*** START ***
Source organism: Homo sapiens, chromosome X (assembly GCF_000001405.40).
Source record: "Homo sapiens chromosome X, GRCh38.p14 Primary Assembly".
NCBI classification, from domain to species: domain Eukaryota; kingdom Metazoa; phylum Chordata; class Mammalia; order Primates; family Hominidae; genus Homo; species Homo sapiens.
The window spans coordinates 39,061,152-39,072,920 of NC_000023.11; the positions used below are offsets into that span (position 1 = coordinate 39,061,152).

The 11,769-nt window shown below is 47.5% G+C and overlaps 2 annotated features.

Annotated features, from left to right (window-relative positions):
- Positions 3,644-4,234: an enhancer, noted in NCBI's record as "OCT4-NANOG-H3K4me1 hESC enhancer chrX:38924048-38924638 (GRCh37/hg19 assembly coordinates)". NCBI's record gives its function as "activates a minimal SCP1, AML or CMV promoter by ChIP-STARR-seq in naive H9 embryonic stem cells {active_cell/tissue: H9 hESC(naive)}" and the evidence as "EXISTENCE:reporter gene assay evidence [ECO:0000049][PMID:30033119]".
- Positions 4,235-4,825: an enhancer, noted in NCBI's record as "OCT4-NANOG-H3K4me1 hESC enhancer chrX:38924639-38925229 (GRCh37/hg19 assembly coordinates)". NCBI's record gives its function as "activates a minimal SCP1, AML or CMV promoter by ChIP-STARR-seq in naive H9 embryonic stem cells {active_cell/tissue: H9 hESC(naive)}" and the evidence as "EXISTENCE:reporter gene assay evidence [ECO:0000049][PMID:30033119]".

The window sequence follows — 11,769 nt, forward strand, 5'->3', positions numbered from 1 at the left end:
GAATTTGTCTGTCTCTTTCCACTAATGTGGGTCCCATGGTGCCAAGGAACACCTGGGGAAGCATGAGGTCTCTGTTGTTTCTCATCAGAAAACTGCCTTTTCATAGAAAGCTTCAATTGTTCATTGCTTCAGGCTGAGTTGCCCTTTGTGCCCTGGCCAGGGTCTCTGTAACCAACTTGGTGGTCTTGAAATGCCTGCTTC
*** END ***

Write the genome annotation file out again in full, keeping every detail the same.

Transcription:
Source organism: Homo sapiens, chromosome X (assembly GCF_000001405.40).
Source record: "Homo sapiens chromosome X, GRCh38.p14 Primary Assembly".
NCBI classification, from domain to species: domain Eukaryota; kingdom Metazoa; phylum Chordata; class Mammalia; order Primates; family Hominidae; genus Homo; species Homo sapiens.
The window spans coordinates 39,061,152-39,072,920 of NC_000023.11; the positions used below are offsets into that span (position 1 = coordinate 39,061,152).

The 11,769-nt window shown below is 47.5% G+C and overlaps 2 annotated features.

Annotated features, from left to right (window-relative positions):
- Positions 3,644-4,234: an enhancer, noted in NCBI's record as "OCT4-NANOG-H3K4me1 hESC enhancer chrX:38924048-38924638 (GRCh37/hg19 assembly coordinates)". NCBI's record gives its function as "activates a minimal SCP1, AML or CMV promoter by ChIP-STARR-seq in naive H9 embryonic stem cells {active_cell/tissue: H9 hESC(naive)}" and the evidence as "EXISTENCE:reporter gene assay evidence [ECO:0000049][PMID:30033119]".
- Positions 4,235-4,825: an enhancer, noted in NCBI's record as "OCT4-NANOG-H3K4me1 hESC enhancer chrX:38924639-38925229 (GRCh37/hg19 assembly coordinates)". NCBI's record gives its function as "activates a minimal SCP1, AML or CMV promoter by ChIP-STARR-seq in naive H9 embryonic stem cells {active_cell/tissue: H9 hESC(naive)}" and the evidence as "EXISTENCE:reporter gene assay evidence [ECO:0000049][PMID:30033119]".

The window sequence follows — 11,769 nt, forward strand, 5'->3', positions numbered from 1 at the left end:
GAATTTGTCTGTCTCTTTCCACTAATGTGGGTCCCATGGTGCCAAGGAACACCTGGGGAAGCATGAGGTCTCTGTTGTTTCTCATCAGAAAACTGCCTTTTCATAGAAAGCTTCAATTGTTCATTGCTTCAGGCTGAGTTGCCCTTTGTGCCCTGGCCAGGGTCTCTGTAACCAACTTGGTGGTCTTGAAATGCCTGCTTC